which implies that π((1 + ε)n) − π(n) goes to infinity (and in particular is greater than 1 for sufficiently large n).
Non-asymptotic bounds have also been proved. In 1952, Jitsuro Nagura proved that for n ≥ 25, there is always a prime between n and (1 + 1/5)n.
In 1976, Lowell Schoenfeld showed that for n ≥ 2010760, there is always a prime between n and (1 + 1/16597)n. In 1998, Pierre Dusart improved the result in his doctoral thesis, showing that for k ≥ 463, pk+1 ≤ (1 + 1/(ln2pk))pk, and in particular for x ≥ 3275, there exists a prime number between x and (1 + 1/(2ln2x))x. In 2010 he proved, that for x ≥ 396738 there is at least one prime between x and (1 + 1/(25ln2x))x.
Generalizations of Bertrand's Postulate have also been obtained by elementary methods. (In the following, n runs through the set of positive integers.) In 2006, M. El Bachraoui proved that there exists a prime between 2n and 3n. In 2011, Andy Loo proved that there exists a prime between 3n and 4n. Furthermore, he proved that as n tends to infinity, the number of primes between 3n and 4n also goes to infinity, thereby generalizing Erdős' and Ramanujan's results (see the section on Erdős' theorems above). None of these proofs require the use of deep analytic results.
- The sequence of primes, along with 1, is a complete sequence; any positive integer can be written as a sum of primes (and 1) using each at most once.
- The number 1 is the only integer which is a harmonic number.
- Ramanujan, S. (1919). "A proof of Bertrand's postulate". Journal of the Indian Mathematical Society 11: 181–182
- G. H. Hardy and E. M. Wright, An Introduction to the Theory of Numbers, 6th ed., Oxford University Press, 2008, p. 494.
- Nagura, J. "On the interval containing at least one prime number." Proceedings of the Japan Academy, Series A 28 (1952), pp. 177–181.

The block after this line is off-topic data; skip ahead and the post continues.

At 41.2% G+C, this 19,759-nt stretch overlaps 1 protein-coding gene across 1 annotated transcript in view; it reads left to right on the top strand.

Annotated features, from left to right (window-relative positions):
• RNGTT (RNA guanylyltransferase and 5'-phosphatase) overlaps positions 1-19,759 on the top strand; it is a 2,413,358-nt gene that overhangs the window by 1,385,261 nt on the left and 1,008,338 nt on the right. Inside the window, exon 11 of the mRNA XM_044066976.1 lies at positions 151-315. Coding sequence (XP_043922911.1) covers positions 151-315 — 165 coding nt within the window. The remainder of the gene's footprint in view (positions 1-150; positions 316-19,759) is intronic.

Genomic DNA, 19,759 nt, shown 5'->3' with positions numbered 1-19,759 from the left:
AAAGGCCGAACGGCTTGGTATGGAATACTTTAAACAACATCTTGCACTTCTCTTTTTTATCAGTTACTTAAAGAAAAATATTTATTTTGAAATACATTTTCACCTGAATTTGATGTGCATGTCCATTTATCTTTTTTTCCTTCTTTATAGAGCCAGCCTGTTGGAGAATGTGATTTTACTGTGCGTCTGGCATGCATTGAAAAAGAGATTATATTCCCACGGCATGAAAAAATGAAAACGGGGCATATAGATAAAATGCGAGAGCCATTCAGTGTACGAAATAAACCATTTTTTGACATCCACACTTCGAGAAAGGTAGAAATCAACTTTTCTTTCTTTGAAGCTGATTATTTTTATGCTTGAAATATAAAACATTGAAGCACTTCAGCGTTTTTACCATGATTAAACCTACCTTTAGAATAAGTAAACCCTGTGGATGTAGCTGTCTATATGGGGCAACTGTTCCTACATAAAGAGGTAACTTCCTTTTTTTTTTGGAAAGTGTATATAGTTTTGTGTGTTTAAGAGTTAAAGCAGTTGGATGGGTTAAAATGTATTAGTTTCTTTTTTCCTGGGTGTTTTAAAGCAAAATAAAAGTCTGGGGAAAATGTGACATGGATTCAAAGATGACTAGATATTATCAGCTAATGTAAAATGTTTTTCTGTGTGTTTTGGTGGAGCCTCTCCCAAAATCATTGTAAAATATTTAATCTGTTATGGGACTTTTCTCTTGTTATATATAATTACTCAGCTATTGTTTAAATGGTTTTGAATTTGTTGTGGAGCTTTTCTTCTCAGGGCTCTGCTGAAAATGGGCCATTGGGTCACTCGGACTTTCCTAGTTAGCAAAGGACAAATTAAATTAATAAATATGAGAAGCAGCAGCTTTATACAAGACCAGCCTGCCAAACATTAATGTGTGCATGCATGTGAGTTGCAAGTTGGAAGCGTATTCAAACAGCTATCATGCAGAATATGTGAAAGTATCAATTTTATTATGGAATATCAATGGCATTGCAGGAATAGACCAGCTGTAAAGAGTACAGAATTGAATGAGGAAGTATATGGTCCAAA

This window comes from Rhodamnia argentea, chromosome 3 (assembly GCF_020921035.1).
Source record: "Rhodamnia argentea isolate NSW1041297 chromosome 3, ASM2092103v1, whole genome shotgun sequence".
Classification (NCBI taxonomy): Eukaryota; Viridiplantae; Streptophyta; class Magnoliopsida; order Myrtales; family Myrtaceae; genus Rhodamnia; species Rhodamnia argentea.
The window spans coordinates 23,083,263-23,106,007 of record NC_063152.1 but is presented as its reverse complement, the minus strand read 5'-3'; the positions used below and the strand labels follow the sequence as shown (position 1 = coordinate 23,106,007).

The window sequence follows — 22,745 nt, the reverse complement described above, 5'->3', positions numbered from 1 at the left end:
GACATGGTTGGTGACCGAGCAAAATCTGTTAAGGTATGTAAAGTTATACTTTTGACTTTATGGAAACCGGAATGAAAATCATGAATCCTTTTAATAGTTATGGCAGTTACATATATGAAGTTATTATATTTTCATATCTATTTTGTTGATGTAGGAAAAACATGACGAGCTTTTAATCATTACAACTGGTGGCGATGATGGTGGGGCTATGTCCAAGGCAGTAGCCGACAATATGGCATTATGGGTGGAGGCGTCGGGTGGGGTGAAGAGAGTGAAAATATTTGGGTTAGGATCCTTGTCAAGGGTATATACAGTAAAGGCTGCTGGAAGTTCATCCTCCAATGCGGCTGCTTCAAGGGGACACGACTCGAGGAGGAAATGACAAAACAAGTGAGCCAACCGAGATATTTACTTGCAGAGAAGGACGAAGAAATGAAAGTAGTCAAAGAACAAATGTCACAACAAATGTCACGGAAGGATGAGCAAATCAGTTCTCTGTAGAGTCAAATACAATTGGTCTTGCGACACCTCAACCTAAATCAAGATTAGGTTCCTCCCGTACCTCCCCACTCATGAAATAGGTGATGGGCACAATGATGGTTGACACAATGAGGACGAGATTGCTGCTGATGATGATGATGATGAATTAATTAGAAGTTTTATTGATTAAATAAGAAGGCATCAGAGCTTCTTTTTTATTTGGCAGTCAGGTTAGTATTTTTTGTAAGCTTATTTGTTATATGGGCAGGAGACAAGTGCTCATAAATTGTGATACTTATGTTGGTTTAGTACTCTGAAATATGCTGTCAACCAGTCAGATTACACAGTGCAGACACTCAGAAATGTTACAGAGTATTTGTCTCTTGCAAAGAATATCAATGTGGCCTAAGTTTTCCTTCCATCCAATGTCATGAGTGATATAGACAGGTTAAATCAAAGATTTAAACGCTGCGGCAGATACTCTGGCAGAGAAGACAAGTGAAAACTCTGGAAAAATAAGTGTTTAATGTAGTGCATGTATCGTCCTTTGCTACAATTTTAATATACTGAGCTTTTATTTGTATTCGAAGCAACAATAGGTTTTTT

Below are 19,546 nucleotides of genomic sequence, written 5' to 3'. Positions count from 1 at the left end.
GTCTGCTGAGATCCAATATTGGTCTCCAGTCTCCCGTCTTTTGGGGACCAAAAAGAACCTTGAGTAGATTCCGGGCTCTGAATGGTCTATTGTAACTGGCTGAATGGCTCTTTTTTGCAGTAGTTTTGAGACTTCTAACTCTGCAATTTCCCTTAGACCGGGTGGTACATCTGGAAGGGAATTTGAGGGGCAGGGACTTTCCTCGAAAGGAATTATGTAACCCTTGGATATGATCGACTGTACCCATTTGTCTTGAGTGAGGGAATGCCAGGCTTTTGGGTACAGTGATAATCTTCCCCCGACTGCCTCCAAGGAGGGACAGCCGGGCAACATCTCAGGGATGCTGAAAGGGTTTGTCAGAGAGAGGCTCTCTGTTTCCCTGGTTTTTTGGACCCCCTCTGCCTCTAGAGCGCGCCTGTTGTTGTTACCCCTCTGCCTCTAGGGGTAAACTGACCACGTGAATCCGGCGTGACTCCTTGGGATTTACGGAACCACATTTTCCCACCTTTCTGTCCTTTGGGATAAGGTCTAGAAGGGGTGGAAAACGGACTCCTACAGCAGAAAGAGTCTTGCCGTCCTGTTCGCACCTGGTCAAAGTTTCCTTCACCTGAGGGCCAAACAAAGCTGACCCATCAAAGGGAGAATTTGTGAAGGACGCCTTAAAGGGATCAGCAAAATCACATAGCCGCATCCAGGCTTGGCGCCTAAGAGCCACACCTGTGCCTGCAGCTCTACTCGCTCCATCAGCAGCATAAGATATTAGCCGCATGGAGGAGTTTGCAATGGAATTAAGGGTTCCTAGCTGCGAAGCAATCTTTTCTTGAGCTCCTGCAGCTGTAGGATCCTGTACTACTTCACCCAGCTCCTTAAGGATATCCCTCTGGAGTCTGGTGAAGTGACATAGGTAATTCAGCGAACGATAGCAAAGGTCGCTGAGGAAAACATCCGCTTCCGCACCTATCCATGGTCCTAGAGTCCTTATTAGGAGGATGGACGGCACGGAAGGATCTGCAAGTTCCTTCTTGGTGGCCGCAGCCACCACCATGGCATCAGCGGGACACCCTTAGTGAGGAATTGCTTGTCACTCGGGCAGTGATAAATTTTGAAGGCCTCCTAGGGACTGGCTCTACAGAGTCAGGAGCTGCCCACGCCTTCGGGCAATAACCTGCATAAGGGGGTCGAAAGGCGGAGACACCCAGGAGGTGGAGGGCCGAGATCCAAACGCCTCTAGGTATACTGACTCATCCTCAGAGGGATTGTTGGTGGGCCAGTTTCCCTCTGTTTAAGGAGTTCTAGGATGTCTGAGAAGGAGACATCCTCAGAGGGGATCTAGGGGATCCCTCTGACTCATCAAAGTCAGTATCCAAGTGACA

- Lowell Schoenfeld (April 1976). "Sharper Bounds for the Chebyshev Functions θ(x) and ψ(x), II". Mathematics of Computation 30 (134): 337–360. doi:10.2307/2005976.
- Dusart, Pierre (1998), Autour de la fonction qui compte le nombre de nombres premiers (PDF) (in french)
- Dusart, Pierre (2010). "Estimates of Some Functions Over Primes without R.H.". arXiv:1002.0442.
- M. El Bachraoui, Primes in the Interval (2n, 3n)
- Loo, Andy (2011), "On the Primes in the Interval (3n, 4n)" (PDF), International Journal of Contemporary Mathematical Sciences 6 (38): 1871–1882
- P. Erdős (1934). "A Theorem of Sylvester and Schur". Journal of the London Mathematical Society 9 (4): 282–288. doi:10.1112/jlms/s1-9.4.282.
- Jitsuro Nagura (1952). "On the interval containing at least one prime number". Proc. Japan Acad. 28 (4): 177–181. doi:10.3792/pja/1195570997.
- Jonathan Sondow and Eric W. Weisstein, "Bertrand's Postulate", MathWorld.
- Chris Caldwell, Bertrand's postulate at Prime Pages glossary.
- H. Ricardo (2005). "Goldbach's Conjecture Implies Bertrand's Postulate". Amer. Math. Monthly 112: 492.
- Hugh L. Montgomery; Robert C. Vaughan (2007). Multiplicative number theory I. Classical theory. Cambridge tracts in advanced mathematics 97. Cambridge: Cambridge Univ. Press. p. 49. ISBN 0-521-84903-9.